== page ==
This is obviously untrue. Since you are making an ssh connection to them they are the endpoint. All of your traffic is decrypted by them. At that point they can do whatever they want with your traffic including recording it, changing the contents of your data or introducing data of their own. There is no indication that they would do any of this but it is possible.


Lagz
Premium
join:2000-09-03
The Rock
reply to Blackbird

said by Blackbird:

The answer depends on whom you're trying to hide from. If it's your ISP or some level of government, that's one thing... if it's anyone else, that's another.

Your ISP has the capability to track everything you do, of necessity. If you're using a proxy or remotes like Tor, the ISP has the capability to identify that such is occurring - though tracking exactly what you're doing through the remote site systems would take some serious "personal" attention by the ISP. Your government (on its own or at the behest of another nation) has the capability of compelling an ISP to reveal its records of your direct browsing if the government is so inclined and if the national laws are in place; it also has the capability of installing snooping technology to track what you do even through a remote site system... again, if the appropriate laws are in place. And, of course, sometimes governments have been known to act even when the laws aren't in place or when they're unclear. In some places, especially mainland Asia, certain governments require ISPs to log your browsing activity and regularly forward records to official agencies as a condition of doing business. Your local mileage will vary... but there's nothing you can do to fully hide browsing activity from your own ISP and whomever may be watching over their shoulder.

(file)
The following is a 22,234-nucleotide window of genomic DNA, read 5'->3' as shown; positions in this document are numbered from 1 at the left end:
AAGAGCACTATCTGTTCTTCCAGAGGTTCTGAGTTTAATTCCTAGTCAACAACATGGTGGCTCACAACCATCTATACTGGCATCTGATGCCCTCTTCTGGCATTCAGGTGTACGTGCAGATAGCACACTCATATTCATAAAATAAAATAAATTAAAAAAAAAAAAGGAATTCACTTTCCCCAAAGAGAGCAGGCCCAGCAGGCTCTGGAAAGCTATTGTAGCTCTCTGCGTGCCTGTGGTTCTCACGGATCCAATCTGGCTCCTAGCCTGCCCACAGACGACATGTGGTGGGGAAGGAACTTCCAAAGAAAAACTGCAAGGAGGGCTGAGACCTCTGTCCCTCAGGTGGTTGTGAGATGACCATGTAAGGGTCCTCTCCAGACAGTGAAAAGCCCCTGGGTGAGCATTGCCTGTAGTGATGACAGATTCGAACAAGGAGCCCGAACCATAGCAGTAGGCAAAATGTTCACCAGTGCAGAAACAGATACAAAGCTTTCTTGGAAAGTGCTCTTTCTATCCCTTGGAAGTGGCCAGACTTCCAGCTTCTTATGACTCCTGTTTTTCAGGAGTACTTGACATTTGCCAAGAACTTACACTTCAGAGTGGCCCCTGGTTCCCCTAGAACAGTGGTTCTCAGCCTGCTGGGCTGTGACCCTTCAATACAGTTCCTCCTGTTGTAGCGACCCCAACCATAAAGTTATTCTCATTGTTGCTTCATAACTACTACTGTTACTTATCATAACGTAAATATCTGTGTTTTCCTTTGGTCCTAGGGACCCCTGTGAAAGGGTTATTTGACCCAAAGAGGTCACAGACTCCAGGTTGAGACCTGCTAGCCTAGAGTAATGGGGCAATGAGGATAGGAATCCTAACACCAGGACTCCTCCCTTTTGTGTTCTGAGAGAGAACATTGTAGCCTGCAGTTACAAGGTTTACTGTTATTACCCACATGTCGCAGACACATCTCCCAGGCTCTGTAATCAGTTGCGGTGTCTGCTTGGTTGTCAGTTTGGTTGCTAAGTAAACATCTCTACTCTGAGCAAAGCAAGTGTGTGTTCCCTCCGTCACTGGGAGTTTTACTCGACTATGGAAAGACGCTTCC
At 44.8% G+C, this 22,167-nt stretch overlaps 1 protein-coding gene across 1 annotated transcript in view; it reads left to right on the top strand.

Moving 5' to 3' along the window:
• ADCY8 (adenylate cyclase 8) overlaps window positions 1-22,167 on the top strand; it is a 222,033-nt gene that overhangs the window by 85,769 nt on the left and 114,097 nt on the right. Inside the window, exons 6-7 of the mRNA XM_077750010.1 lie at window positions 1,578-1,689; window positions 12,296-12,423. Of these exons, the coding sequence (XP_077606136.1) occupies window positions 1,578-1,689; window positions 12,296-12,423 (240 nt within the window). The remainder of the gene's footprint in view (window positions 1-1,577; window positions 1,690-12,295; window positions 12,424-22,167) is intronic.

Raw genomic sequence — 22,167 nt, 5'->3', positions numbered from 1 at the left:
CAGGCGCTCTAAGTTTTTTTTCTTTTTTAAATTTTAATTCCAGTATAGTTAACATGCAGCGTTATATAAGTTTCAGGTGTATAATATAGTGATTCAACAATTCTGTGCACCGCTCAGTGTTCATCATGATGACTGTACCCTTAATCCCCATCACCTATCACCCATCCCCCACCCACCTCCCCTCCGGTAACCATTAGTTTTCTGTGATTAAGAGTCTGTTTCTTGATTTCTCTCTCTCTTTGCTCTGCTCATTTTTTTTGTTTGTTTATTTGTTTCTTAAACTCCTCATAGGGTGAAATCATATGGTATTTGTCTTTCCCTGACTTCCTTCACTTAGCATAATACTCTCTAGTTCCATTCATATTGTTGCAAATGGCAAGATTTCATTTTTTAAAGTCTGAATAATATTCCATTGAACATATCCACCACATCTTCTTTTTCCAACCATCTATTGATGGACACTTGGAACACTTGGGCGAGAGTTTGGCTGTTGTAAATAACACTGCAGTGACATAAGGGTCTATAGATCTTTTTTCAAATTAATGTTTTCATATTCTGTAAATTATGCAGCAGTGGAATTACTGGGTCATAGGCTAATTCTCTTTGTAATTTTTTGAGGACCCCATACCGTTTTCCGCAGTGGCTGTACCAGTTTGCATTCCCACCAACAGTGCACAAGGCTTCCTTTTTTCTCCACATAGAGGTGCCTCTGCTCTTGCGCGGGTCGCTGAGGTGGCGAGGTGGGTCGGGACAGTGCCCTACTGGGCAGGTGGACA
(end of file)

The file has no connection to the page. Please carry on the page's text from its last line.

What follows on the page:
When it comes to "anyone else", something like those concepts already suggested (TOR, JAP, proxies, etc) may meet your needs.
Very well said. If he is trying to hide from his ISP then he is SoL ...
--
Tin-Foilers Union of America!!
Tin-Foilers Union Local 101...

Genilson

join:2007-10-03
02095
reply to Golias